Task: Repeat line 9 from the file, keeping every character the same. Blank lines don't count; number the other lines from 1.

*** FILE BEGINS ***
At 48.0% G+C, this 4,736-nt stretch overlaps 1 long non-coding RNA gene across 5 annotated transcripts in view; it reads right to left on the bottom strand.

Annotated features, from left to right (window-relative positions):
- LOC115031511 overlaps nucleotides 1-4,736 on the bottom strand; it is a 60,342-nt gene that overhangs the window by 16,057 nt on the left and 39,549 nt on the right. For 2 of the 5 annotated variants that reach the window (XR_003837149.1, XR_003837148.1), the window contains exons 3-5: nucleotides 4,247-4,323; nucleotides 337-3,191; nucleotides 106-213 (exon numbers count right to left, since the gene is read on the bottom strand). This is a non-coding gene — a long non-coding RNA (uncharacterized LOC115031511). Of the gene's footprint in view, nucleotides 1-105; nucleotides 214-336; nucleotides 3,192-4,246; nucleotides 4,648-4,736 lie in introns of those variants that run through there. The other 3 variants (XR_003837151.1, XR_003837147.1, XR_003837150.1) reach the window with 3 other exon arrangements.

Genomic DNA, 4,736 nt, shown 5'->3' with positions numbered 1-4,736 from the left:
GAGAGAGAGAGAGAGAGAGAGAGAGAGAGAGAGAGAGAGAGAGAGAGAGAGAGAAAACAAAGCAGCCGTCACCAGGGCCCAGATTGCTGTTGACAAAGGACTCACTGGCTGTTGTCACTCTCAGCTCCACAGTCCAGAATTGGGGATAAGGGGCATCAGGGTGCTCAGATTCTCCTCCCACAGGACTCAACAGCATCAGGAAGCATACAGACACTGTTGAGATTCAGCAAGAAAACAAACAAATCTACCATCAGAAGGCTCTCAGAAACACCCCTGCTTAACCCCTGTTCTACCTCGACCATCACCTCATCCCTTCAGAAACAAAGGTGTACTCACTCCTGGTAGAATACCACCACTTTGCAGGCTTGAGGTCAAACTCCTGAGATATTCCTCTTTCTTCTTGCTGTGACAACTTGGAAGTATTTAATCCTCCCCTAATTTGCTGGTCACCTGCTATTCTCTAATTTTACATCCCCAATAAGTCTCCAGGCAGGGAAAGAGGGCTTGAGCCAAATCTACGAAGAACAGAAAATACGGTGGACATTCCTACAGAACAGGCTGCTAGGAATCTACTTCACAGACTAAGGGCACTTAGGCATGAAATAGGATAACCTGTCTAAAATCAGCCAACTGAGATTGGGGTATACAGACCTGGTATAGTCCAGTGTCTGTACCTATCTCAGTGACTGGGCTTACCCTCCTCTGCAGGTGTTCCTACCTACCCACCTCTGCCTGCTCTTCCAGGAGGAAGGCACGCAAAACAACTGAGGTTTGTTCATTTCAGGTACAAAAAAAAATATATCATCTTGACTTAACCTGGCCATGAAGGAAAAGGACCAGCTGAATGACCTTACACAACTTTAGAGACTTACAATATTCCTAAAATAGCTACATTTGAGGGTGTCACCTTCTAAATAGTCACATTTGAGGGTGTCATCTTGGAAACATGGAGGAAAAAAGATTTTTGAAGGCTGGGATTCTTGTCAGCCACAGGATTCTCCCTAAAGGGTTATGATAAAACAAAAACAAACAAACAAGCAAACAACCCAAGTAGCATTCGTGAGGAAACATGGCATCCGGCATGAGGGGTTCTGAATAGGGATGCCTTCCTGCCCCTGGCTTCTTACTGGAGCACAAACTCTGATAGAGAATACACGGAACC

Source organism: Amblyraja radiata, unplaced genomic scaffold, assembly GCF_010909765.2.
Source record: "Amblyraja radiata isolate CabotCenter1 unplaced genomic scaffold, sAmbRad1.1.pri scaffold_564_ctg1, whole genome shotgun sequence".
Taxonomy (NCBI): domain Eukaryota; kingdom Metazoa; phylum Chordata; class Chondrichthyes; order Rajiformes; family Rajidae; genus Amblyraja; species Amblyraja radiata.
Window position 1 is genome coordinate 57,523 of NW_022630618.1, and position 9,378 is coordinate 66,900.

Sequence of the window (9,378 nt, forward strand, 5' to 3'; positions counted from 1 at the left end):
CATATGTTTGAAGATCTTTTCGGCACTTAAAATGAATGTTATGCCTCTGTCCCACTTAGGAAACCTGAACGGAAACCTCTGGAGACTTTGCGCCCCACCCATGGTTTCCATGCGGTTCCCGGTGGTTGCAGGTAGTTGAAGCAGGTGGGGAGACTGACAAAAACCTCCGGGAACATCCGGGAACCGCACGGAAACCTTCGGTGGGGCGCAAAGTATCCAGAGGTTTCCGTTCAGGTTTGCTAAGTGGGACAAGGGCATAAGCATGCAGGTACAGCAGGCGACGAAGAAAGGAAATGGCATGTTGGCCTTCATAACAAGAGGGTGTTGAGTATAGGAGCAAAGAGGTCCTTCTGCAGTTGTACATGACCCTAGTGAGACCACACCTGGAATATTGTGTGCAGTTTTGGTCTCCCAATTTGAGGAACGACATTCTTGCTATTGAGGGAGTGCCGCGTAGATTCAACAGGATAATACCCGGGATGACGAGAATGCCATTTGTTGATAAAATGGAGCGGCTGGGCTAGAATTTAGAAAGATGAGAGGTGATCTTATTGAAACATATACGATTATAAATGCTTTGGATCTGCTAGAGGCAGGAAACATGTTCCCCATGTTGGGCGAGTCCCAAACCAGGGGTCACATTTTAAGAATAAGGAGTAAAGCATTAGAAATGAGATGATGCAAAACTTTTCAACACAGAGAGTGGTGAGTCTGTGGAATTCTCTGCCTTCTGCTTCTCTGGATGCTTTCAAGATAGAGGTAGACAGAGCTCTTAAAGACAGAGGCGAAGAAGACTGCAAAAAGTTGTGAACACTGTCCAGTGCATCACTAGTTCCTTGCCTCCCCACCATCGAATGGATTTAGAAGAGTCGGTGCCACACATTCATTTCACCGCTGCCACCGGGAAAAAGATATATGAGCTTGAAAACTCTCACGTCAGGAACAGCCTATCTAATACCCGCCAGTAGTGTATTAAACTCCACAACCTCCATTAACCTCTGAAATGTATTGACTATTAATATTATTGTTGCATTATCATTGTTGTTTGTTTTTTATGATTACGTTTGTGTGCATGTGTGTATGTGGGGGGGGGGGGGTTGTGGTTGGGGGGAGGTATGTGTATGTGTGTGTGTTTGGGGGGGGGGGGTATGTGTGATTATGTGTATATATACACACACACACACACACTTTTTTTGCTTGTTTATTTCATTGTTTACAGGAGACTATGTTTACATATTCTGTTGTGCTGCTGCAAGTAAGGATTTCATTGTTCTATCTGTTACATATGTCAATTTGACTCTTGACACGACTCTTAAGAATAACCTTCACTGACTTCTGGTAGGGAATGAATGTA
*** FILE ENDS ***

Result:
Window position 1 is genome coordinate 57,523 of NW_022630618.1, and position 9,378 is coordinate 66,900.